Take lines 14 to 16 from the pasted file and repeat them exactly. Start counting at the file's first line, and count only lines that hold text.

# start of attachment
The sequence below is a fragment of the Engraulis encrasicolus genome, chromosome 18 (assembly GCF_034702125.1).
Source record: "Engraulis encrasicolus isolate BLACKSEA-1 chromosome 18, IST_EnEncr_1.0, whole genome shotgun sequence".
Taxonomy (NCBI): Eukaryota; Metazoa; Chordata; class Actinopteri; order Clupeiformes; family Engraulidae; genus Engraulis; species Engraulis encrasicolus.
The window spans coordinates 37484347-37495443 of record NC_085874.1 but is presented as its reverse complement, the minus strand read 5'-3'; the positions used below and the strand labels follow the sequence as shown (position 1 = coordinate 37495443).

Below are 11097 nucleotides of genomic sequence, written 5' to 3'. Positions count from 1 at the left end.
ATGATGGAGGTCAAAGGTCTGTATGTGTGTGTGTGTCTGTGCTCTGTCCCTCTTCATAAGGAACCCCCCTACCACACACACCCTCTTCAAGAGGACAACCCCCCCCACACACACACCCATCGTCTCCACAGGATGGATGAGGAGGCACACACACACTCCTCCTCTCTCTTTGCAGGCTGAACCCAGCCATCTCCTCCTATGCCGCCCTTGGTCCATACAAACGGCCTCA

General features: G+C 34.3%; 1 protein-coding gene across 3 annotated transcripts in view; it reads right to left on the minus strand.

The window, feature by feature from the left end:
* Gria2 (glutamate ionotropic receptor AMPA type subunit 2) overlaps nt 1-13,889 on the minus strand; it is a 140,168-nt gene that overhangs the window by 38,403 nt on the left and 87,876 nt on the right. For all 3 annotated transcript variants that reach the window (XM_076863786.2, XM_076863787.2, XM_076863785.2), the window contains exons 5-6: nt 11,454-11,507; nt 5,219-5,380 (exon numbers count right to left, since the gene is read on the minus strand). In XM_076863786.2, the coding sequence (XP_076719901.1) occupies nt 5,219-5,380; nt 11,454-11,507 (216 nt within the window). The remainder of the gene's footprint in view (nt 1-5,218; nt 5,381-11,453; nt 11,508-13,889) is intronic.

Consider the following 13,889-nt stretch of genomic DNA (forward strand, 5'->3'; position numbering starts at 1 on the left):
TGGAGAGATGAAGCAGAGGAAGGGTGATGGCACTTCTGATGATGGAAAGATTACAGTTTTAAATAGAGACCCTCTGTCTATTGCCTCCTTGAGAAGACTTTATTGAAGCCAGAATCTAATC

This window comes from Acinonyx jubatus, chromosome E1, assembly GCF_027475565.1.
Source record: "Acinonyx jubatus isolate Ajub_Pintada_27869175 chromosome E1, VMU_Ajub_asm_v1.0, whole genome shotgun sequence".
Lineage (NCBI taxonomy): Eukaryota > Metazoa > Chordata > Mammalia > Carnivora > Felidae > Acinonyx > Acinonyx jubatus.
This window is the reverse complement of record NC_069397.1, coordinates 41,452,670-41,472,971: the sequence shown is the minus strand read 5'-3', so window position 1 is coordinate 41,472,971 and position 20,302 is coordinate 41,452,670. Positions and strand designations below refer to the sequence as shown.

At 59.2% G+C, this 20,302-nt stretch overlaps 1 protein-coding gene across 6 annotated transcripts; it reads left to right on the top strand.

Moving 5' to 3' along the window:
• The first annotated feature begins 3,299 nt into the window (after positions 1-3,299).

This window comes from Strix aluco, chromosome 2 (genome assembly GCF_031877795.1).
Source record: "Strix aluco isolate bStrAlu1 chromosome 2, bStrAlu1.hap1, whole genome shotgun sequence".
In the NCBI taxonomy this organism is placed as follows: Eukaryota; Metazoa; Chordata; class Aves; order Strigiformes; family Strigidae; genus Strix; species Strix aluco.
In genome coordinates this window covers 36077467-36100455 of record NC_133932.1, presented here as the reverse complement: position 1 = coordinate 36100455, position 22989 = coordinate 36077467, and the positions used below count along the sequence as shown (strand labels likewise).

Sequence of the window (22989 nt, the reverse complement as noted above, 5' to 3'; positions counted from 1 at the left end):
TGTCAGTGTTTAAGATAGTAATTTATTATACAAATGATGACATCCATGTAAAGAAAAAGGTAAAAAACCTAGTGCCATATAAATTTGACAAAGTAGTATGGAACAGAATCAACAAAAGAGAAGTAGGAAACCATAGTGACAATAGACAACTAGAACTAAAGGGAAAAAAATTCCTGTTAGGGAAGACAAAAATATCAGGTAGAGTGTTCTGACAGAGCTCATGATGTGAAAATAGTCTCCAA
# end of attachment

Lineage (NCBI taxonomy): Eukaryota > Metazoa > Chordata > Mammalia > Carnivora > Felidae > Acinonyx > Acinonyx jubatus.
This window is the reverse complement of record NC_069397.1, coordinates 41,452,670-41,472,971: the sequence shown is the minus strand read 5'-3', so window position 1 is coordinate 41,472,971 and position 20,302 is coordinate 41,452,670. Positions and strand designations below refer to the sequence as shown.

At 59.2% G+C, this 20,302-nt stretch overlaps 1 protein-coding gene across 6 annotated transcripts; it reads left to right on the top strand.